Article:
by Carol Henry Dunn, Berlin Township Historian
Berlin Township in Wayne County, Pennsylvania, was formed in 1826 from the eastern portion of Dyberry Township. The name was in honor of the German city of Berlin, chosen because many of the original settlers were from that area of Europe. In 1846 the Township lost some territory due to the formation of Oregon Township, part of which came from Berlin. Samuel Smith, whose name was originally Schmidt, was probably the first settler in the Township, establishing a farm on Smith Hill, named for his family. The first post office was Ashland, established in 1844 with Isaac Doughty as postmaster.
Around 1830, a large group of immigrants from Cornwall and Devon in England started to arrive in Wayne County, many of them settling in Oregon Township and Berlin Township. Many descendants of the original immigrants – with names like Olver, Bellamy, Bryant, Marshall, Spry and Garrett, to name a few – live in the area yet today.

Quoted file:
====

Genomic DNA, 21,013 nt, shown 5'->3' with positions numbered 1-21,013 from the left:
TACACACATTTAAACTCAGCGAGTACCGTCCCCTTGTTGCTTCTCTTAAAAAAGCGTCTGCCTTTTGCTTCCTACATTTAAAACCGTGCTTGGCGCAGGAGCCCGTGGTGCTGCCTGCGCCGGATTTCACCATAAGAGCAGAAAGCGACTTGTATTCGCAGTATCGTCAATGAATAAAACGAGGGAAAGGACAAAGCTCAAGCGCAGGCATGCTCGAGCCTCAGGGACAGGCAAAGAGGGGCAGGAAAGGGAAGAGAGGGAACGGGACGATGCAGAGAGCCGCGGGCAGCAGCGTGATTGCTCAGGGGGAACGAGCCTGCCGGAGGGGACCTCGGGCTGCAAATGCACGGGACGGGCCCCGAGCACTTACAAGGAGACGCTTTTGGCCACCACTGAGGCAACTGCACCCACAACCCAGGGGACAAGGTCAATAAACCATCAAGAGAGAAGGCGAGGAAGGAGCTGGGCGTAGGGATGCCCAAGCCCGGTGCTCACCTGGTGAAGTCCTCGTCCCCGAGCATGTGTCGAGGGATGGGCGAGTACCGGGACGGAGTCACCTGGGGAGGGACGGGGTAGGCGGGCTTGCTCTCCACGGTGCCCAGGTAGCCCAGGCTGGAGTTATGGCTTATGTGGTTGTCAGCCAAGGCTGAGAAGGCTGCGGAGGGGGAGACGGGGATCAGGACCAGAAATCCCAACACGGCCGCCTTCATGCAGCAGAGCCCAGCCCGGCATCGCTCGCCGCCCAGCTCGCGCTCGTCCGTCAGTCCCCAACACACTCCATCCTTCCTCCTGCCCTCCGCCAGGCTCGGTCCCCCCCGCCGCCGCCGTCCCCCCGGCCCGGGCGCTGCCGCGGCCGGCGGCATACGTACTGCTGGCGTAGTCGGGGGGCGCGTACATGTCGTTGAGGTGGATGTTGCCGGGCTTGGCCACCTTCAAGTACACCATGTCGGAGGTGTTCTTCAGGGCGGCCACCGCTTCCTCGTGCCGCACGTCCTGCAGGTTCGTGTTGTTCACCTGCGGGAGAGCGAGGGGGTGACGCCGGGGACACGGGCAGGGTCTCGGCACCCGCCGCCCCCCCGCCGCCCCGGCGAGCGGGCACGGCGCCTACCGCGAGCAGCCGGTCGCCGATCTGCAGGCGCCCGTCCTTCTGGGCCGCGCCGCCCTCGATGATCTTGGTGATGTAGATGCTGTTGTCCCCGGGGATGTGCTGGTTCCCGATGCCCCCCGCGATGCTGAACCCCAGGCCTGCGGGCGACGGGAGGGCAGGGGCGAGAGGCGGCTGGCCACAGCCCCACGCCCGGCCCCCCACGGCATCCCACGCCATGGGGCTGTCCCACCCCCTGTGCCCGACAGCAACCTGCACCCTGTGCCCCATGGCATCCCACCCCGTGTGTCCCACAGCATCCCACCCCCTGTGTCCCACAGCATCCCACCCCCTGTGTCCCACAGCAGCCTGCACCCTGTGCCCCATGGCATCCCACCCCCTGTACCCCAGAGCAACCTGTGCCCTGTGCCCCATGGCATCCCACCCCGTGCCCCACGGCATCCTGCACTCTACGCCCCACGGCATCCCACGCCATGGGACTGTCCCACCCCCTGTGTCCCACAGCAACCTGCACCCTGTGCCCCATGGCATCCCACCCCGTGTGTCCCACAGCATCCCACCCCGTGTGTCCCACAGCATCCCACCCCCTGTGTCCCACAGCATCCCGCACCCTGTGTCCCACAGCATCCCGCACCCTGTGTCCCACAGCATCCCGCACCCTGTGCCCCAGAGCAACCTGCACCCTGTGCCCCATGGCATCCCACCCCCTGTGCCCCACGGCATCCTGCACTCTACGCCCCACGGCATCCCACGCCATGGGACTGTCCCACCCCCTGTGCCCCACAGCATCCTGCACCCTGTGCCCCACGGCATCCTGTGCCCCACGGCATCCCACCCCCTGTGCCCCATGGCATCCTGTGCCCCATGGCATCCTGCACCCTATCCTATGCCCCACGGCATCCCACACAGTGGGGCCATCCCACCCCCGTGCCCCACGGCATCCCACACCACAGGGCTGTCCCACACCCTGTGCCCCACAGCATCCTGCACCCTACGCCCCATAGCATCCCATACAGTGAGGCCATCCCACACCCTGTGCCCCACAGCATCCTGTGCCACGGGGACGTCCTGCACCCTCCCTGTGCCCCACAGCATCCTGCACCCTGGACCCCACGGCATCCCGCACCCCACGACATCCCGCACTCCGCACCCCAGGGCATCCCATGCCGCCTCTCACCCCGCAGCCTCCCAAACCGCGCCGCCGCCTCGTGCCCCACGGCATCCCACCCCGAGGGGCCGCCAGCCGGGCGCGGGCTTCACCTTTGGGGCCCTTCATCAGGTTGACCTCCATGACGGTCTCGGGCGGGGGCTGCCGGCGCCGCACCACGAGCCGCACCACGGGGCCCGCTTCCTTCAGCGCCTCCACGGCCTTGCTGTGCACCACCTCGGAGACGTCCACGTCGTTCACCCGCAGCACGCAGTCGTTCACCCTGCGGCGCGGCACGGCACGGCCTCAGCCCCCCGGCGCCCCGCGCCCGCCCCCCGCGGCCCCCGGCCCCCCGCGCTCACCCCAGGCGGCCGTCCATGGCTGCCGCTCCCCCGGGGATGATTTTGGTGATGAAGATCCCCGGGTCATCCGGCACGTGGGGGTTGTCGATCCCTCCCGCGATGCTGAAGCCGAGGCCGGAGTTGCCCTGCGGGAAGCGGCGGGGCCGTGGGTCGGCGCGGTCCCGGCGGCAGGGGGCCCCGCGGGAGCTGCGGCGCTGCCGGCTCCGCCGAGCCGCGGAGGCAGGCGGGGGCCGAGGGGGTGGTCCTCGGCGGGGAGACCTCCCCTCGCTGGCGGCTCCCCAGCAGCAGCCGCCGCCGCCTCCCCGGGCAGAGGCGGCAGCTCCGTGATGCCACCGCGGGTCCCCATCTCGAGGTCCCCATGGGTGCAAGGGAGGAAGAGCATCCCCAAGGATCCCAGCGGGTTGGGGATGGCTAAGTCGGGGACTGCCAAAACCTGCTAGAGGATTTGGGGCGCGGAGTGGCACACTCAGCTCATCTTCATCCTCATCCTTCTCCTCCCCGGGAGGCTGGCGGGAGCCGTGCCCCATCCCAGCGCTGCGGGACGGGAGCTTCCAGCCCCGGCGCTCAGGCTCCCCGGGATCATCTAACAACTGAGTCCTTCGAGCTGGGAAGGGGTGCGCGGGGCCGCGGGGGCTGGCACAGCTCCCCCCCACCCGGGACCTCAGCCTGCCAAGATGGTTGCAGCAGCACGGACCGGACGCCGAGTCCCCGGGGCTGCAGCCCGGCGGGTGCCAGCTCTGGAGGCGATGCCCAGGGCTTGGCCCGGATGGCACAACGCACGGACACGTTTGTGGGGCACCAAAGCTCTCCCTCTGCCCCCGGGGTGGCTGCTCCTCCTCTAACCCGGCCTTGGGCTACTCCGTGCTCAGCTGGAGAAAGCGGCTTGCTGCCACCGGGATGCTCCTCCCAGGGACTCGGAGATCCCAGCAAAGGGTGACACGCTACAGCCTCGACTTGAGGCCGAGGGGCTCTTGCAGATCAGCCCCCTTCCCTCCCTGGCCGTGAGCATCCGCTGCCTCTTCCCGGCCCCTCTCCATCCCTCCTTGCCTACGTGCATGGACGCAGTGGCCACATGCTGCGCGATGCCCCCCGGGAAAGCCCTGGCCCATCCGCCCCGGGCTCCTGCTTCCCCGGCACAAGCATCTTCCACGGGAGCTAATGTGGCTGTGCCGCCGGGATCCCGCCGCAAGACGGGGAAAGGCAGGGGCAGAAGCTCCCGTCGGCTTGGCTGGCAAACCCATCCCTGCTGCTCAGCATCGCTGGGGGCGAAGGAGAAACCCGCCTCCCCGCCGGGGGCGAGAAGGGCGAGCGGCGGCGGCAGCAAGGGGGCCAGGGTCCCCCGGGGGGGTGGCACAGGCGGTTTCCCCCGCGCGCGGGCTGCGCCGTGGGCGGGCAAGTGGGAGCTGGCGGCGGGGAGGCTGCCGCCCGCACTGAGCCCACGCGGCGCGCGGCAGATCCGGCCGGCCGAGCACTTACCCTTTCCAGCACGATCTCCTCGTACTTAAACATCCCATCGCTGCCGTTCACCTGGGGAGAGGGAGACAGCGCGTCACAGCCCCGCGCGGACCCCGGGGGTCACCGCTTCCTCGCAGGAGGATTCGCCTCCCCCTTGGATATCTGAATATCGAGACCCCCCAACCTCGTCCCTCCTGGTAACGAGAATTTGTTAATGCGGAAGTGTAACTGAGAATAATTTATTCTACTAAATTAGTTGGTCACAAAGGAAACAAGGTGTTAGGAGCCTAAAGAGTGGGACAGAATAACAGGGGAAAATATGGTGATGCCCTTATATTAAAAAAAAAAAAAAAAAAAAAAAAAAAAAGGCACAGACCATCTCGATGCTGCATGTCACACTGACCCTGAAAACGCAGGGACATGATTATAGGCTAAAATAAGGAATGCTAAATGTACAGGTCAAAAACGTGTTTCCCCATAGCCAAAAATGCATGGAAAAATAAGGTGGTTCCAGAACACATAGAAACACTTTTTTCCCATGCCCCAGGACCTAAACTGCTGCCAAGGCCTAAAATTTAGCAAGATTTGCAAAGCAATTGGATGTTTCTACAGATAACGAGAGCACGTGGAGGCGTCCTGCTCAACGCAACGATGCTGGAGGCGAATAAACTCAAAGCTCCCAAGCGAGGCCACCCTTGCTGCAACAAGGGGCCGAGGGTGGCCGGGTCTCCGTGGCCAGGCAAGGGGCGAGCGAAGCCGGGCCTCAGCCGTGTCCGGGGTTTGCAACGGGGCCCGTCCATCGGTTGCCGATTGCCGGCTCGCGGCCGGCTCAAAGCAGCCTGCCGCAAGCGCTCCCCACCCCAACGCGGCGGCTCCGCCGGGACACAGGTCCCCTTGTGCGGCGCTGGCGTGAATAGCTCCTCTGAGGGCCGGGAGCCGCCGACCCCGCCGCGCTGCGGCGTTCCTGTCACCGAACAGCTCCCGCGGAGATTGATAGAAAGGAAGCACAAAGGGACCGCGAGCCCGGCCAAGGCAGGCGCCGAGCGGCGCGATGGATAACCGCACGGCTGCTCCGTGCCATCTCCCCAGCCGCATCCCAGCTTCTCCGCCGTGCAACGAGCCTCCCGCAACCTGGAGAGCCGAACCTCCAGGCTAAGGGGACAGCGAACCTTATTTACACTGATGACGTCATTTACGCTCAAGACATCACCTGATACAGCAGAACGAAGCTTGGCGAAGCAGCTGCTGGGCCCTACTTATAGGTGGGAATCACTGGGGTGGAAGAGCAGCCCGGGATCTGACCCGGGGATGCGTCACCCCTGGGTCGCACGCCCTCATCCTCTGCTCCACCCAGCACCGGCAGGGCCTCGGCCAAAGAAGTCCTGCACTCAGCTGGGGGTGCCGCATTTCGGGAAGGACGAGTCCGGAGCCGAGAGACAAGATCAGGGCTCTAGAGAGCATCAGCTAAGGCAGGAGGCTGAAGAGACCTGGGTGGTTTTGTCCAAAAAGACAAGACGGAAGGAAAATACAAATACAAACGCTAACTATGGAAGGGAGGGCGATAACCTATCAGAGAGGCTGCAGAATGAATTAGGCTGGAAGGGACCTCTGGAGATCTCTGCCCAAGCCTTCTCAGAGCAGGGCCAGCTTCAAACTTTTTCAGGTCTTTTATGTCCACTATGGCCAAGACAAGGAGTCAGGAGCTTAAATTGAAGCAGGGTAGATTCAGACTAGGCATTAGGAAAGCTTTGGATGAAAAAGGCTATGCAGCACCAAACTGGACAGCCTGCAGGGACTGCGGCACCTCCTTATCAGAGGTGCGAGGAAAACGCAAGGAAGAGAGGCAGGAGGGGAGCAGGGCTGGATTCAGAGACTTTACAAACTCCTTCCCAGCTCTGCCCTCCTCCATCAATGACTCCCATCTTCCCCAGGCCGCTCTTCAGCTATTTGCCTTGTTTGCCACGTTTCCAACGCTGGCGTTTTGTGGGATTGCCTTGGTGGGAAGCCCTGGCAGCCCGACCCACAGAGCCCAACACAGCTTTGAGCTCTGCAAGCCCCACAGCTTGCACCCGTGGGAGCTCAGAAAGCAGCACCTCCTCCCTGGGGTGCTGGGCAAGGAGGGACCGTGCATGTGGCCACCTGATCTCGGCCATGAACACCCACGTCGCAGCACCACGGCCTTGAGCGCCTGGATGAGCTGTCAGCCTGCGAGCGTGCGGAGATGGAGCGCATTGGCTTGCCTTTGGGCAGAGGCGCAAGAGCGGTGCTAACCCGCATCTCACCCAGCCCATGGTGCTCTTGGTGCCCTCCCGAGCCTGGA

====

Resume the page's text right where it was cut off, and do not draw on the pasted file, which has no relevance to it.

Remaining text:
Originally called Mud Pond, then Beech Pond because of the abundance of beech trees, the name of Berlin Township’s largest village gradually became Beach Lake by 1905.
Ephraim Torrey, son of Jason, was the first settler at Beech Pond and built a sawmill there in about 1820. Lumbering became a very profitable enterprise and for many years was the leading industry, along with large and equally profitable tanneries.
The opening of the D & H Canal in 1828, and the construction of new roads, brought prosperity to Berlin Township, but as the railroads were built and the forests depleted, the township’s prosperity declined. The railroad, however, brought new prosperity in the form of tourism. Boarding houses and hotels sprang up to receive eager visitors from the big cities who flocked to beautiful Beach Lake. Vacationers still seek out the lake-side resorts and many summer guests are “campers” at the Township’s summer camps.
Today Beach Lake is the “hub” of Berlin Township, with its fine churches, fire company, and Berlin Township Community Center. The Community Center is the former township school, and now houses the meeting rooms and the office of the Board of Supervisors and the Township Secretary.
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